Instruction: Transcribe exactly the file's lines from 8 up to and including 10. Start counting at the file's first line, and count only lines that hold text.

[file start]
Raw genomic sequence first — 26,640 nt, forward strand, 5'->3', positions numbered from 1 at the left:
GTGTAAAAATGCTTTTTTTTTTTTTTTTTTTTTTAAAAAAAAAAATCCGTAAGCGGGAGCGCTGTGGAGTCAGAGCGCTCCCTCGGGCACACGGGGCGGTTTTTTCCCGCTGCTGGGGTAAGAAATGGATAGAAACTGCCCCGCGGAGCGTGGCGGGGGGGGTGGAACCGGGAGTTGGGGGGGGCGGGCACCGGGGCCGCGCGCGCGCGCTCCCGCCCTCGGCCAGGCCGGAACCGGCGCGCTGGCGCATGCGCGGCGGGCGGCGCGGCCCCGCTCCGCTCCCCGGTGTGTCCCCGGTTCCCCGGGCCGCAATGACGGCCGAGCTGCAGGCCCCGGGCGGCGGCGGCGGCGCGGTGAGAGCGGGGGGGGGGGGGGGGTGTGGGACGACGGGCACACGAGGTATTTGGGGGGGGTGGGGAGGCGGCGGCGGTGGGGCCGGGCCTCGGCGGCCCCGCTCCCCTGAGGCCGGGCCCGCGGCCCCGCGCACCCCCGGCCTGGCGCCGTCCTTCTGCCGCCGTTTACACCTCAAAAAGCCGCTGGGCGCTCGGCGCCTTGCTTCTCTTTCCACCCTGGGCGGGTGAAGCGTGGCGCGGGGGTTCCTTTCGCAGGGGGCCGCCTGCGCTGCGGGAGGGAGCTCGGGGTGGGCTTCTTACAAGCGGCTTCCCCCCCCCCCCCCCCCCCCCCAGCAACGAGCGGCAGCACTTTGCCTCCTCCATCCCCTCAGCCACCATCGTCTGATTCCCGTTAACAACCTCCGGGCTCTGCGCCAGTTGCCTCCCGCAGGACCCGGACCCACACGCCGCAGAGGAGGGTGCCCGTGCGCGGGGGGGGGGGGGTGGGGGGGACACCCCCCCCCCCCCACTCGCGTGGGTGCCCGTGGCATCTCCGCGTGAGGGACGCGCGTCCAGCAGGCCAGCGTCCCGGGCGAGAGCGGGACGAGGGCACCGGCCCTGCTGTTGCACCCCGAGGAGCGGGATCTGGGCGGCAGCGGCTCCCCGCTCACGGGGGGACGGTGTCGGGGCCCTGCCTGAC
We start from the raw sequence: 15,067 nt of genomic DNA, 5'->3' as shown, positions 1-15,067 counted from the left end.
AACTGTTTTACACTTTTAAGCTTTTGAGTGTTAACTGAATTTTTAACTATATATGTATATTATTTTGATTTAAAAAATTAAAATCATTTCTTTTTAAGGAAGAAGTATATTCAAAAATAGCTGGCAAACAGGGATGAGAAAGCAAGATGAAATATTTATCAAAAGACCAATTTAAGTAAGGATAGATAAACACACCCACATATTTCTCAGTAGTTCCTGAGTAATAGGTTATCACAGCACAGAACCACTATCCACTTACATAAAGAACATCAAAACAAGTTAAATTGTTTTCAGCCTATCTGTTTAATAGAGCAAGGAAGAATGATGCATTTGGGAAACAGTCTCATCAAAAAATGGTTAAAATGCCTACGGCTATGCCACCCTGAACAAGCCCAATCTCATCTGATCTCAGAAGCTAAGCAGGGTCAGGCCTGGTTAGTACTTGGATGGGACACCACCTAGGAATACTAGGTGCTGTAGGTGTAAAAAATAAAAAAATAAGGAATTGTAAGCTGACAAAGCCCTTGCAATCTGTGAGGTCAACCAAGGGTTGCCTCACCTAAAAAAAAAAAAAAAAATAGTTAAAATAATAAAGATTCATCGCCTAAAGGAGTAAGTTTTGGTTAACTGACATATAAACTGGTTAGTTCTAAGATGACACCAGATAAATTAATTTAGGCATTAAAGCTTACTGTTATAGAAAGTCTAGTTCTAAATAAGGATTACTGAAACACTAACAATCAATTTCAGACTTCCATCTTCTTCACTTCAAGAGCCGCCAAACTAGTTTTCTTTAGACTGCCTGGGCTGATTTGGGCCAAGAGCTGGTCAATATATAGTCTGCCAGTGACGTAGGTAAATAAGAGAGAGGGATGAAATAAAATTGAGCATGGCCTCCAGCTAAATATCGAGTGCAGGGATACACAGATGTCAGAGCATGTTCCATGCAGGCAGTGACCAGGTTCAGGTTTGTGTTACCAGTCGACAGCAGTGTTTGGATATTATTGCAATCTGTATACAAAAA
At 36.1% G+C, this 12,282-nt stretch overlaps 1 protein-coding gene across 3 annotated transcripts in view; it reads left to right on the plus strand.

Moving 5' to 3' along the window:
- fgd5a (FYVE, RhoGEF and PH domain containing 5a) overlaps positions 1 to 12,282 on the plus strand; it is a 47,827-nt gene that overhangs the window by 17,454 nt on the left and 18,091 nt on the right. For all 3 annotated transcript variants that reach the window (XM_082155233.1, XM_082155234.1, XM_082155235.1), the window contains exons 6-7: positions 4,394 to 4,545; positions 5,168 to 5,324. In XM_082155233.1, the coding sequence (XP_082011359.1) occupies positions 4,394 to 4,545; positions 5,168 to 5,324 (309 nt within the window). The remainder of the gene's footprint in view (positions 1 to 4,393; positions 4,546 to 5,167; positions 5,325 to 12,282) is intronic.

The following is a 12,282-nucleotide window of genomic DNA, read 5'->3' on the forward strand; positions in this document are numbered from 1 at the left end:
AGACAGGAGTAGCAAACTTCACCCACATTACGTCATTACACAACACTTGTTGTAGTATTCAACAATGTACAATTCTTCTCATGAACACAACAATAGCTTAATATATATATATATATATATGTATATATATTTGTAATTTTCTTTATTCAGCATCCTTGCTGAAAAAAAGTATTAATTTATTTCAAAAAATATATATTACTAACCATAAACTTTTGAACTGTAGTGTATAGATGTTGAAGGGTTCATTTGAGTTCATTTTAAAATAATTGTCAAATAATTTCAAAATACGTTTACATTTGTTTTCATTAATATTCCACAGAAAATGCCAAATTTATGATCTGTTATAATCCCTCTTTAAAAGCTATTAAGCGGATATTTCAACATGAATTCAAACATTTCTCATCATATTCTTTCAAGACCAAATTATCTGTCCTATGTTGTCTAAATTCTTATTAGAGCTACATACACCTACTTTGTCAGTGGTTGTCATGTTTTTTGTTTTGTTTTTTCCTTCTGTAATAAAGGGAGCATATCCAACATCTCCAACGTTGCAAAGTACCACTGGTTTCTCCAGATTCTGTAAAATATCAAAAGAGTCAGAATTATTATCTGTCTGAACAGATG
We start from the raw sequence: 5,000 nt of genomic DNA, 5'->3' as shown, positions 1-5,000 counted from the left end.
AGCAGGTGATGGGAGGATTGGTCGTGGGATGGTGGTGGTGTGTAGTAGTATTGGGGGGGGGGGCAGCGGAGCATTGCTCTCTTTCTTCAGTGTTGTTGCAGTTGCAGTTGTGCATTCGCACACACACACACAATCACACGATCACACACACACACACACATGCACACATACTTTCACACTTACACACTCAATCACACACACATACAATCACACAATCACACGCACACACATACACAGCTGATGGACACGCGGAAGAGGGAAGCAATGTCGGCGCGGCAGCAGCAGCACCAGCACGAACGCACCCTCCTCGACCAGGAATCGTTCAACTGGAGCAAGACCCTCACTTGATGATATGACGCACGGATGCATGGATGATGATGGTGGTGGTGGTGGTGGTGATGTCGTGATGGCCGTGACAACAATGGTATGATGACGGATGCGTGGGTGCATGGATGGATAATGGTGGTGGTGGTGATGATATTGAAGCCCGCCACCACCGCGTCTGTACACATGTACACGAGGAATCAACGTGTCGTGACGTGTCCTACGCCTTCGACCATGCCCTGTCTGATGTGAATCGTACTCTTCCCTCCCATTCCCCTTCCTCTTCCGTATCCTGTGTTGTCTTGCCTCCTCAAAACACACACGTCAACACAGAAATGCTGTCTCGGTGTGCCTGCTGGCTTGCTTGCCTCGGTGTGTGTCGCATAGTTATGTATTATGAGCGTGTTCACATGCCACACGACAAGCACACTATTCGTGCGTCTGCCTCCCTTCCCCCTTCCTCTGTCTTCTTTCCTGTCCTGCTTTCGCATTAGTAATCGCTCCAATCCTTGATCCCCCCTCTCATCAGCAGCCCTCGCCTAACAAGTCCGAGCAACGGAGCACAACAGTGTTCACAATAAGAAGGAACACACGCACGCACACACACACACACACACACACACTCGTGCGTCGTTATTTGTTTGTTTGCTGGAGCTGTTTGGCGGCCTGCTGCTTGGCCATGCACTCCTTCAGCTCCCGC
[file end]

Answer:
The following is a 12,282-nucleotide window of genomic DNA, read 5'->3' on the forward strand; positions in this document are numbered from 1 at the left end:
AGACAGGAGTAGCAAACTTCACCCACATTACGTCATTACACAACACTTGTTGTAGTATTCAACAATGTACAATTCTTCTCATGAACACAACAATAGCTTAATATATATATATATATATATGTATATATATTTGTAATTTTCTTTATTCAGCATCCTTGCTGAAAAAAAGTATTAATTTATTTCAAAAAATATATATTACTAACCATAAACTTTTGAACTGTAGTGTATAGATGTTGAAGGGTTCATTTGAGTTCATTTTAAAATAATTGTCAAATAATTTCAAAATACGTTTACATTTGTTTTCATTAATATTCCACAGAAAATGCCAAATTTATGATCTGTTATAATCCCTCTTTAAAAGCTATTAAGCGGATATTTCAACATGAATTCAAACATTTCTCATCATATTCTTTCAAGACCAAATTATCTGTCCTATGTTGTCTAAATTCTTATTAGAGCTACATACACCTACTTTGTCAGTGGTTGTCATGTTTTTTGTTTTGTTTTTTCCTTCTGTAATAAAGGGAGCATATCCAACATCTCCAACGTTGCAAAGTACCACTGGTTTCTCCAGATTCTGTAAAATATCAAAAGAGTCAGAATTATTATCTGTCTGAACAGATG
We start from the raw sequence: 5,000 nt of genomic DNA, 5'->3' as shown, positions 1-5,000 counted from the left end.